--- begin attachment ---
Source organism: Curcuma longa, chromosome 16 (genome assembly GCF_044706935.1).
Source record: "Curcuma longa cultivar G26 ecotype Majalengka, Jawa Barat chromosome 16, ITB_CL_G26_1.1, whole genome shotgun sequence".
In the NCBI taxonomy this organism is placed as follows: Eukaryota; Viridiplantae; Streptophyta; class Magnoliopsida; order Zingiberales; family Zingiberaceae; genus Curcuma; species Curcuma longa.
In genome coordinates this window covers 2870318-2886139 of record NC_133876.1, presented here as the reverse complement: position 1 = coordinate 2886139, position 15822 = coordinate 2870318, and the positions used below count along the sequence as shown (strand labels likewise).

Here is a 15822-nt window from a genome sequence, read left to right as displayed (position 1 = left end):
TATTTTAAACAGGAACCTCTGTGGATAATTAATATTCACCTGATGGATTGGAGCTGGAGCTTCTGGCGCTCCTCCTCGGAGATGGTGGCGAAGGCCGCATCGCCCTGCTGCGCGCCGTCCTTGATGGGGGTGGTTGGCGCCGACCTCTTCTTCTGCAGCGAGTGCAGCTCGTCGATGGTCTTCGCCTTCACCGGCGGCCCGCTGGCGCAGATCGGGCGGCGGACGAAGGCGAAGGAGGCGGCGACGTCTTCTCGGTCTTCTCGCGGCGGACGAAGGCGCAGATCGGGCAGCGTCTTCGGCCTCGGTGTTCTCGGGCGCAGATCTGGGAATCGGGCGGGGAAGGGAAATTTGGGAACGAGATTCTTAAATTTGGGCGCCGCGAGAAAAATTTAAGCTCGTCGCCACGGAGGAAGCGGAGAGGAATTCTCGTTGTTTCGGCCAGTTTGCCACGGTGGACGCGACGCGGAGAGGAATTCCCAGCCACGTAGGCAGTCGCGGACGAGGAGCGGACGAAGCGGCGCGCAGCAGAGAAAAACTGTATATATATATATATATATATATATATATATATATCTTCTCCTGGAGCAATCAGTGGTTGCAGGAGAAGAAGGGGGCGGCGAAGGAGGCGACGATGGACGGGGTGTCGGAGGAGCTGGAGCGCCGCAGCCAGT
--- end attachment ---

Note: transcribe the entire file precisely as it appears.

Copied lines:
Source organism: Curcuma longa, chromosome 16 (genome assembly GCF_044706935.1).
Source record: "Curcuma longa cultivar G26 ecotype Majalengka, Jawa Barat chromosome 16, ITB_CL_G26_1.1, whole genome shotgun sequence".
In the NCBI taxonomy this organism is placed as follows: Eukaryota; Viridiplantae; Streptophyta; class Magnoliopsida; order Zingiberales; family Zingiberaceae; genus Curcuma; species Curcuma longa.
In genome coordinates this window covers 2870318-2886139 of record NC_133876.1, presented here as the reverse complement: position 1 = coordinate 2886139, position 15822 = coordinate 2870318, and the positions used below count along the sequence as shown (strand labels likewise).

Here is a 15822-nt window from a genome sequence, read left to right as displayed (position 1 = left end):
TATTTTAAACAGGAACCTCTGTGGATAATTAATATTCACCTGATGGATTGGAGCTGGAGCTTCTGGCGCTCCTCCTCGGAGATGGTGGCGAAGGCCGCATCGCCCTGCTGCGCGCCGTCCTTGATGGGGGTGGTTGGCGCCGACCTCTTCTTCTGCAGCGAGTGCAGCTCGTCGATGGTCTTCGCCTTCACCGGCGGCCCGCTGGCGCAGATCGGGCGGCGGACGAAGGCGAAGGAGGCGGCGACGTCTTCTCGGTCTTCTCGCGGCGGACGAAGGCGCAGATCGGGCAGCGTCTTCGGCCTCGGTGTTCTCGGGCGCAGATCTGGGAATCGGGCGGGGAAGGGAAATTTGGGAACGAGATTCTTAAATTTGGGCGCCGCGAGAAAAATTTAAGCTCGTCGCCACGGAGGAAGCGGAGAGGAATTCTCGTTGTTTCGGCCAGTTTGCCACGGTGGACGCGACGCGGAGAGGAATTCCCAGCCACGTAGGCAGTCGCGGACGAGGAGCGGACGAAGCGGCGCGCAGCAGAGAAAAACTGTATATATATATATATATATATATATATATATATATCTTCTCCTGGAGCAATCAGTGGTTGCAGGAGAAGAAGGGGGCGGCGAAGGAGGCGACGATGGACGGGGTGTCGGAGGAGCTGGAGCGCCGCAGCCAGT